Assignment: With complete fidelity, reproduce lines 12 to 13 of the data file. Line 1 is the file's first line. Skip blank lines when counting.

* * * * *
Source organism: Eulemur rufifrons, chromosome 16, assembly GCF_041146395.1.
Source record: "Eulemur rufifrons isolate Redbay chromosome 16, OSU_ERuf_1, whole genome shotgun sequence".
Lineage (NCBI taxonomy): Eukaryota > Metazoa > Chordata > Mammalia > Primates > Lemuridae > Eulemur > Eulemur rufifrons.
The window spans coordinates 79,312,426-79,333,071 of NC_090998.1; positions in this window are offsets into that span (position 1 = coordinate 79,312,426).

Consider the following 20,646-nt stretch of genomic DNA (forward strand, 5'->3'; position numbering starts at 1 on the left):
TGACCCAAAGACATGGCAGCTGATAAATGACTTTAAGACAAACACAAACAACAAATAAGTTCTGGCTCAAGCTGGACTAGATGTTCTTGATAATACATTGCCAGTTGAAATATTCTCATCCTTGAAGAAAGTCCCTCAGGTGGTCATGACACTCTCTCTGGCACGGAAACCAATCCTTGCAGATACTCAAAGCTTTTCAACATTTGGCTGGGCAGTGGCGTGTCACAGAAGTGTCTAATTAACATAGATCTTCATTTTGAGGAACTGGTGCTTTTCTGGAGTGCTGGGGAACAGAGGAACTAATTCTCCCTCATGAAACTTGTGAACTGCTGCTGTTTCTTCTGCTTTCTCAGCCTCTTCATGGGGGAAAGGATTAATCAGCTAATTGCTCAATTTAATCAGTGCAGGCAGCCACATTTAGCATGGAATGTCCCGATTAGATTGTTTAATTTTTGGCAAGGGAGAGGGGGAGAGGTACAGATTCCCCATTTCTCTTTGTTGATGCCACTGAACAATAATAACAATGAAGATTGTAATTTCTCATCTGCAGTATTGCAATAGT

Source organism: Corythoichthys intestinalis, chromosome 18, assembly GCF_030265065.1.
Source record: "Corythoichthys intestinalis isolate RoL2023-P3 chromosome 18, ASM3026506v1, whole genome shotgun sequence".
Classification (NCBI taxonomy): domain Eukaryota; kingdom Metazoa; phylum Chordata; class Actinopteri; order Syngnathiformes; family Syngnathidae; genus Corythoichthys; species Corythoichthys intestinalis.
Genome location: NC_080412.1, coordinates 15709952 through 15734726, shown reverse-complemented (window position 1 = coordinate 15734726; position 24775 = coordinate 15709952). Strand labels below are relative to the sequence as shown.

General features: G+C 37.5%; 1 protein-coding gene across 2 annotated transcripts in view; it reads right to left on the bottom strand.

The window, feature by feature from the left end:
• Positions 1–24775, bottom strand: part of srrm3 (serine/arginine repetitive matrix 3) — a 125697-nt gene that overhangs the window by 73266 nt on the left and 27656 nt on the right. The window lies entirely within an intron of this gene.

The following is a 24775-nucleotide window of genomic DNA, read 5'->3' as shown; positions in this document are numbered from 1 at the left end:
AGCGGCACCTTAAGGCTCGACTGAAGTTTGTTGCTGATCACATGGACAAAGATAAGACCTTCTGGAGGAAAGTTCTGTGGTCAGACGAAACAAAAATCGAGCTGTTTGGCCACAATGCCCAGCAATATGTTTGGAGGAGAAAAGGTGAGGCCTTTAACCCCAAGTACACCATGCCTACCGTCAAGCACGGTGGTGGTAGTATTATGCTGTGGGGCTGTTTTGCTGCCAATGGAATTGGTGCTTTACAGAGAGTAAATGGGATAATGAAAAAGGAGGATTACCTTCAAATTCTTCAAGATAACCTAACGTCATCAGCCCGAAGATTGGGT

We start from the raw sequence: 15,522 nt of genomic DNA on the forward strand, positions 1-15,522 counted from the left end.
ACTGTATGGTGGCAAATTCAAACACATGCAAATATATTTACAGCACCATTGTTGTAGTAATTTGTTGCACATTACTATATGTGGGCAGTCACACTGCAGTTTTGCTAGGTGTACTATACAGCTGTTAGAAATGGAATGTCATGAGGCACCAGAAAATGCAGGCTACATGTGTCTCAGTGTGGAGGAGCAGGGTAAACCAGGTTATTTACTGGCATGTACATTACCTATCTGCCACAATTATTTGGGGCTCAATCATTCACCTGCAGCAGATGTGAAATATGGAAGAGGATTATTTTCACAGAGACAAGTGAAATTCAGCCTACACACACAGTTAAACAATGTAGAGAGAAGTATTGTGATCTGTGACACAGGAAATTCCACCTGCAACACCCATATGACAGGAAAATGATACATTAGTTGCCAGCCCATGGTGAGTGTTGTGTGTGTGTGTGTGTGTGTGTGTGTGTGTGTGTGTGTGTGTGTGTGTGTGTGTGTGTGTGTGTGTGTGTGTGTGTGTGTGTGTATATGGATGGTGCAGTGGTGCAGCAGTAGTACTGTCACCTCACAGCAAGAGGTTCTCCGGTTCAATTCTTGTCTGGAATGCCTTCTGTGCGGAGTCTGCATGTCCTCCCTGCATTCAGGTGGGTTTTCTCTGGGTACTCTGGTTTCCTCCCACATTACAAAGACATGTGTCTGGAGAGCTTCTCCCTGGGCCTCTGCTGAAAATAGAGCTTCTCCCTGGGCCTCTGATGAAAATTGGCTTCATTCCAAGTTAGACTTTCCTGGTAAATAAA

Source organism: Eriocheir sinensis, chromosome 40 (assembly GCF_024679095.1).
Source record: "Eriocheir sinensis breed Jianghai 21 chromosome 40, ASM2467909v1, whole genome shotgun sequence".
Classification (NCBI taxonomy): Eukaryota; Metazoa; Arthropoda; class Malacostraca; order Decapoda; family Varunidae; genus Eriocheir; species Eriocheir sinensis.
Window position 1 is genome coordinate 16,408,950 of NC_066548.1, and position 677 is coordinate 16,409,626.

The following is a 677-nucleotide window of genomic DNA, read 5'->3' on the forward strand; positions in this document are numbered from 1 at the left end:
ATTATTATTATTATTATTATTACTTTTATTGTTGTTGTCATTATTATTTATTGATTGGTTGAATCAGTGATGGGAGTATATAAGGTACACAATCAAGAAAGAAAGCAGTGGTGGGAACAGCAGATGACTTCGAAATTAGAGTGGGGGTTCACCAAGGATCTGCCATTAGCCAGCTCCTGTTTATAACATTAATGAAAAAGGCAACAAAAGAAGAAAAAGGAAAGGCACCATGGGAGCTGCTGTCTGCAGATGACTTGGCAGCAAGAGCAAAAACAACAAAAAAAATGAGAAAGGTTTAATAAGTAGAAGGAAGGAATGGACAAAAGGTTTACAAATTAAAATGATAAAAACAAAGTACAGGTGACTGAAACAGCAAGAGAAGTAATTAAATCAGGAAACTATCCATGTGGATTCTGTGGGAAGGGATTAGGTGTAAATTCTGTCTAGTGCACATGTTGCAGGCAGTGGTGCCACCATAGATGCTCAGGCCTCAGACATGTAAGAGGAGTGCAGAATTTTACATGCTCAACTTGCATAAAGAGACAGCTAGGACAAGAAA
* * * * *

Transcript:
The window, feature by feature from the left end:
• Positions 1–24775, bottom strand: part of srrm3 (serine/arginine repetitive matrix 3) — a 125697-nt gene that overhangs the window by 73266 nt on the left and 27656 nt on the right. The window lies entirely within an intron of this gene.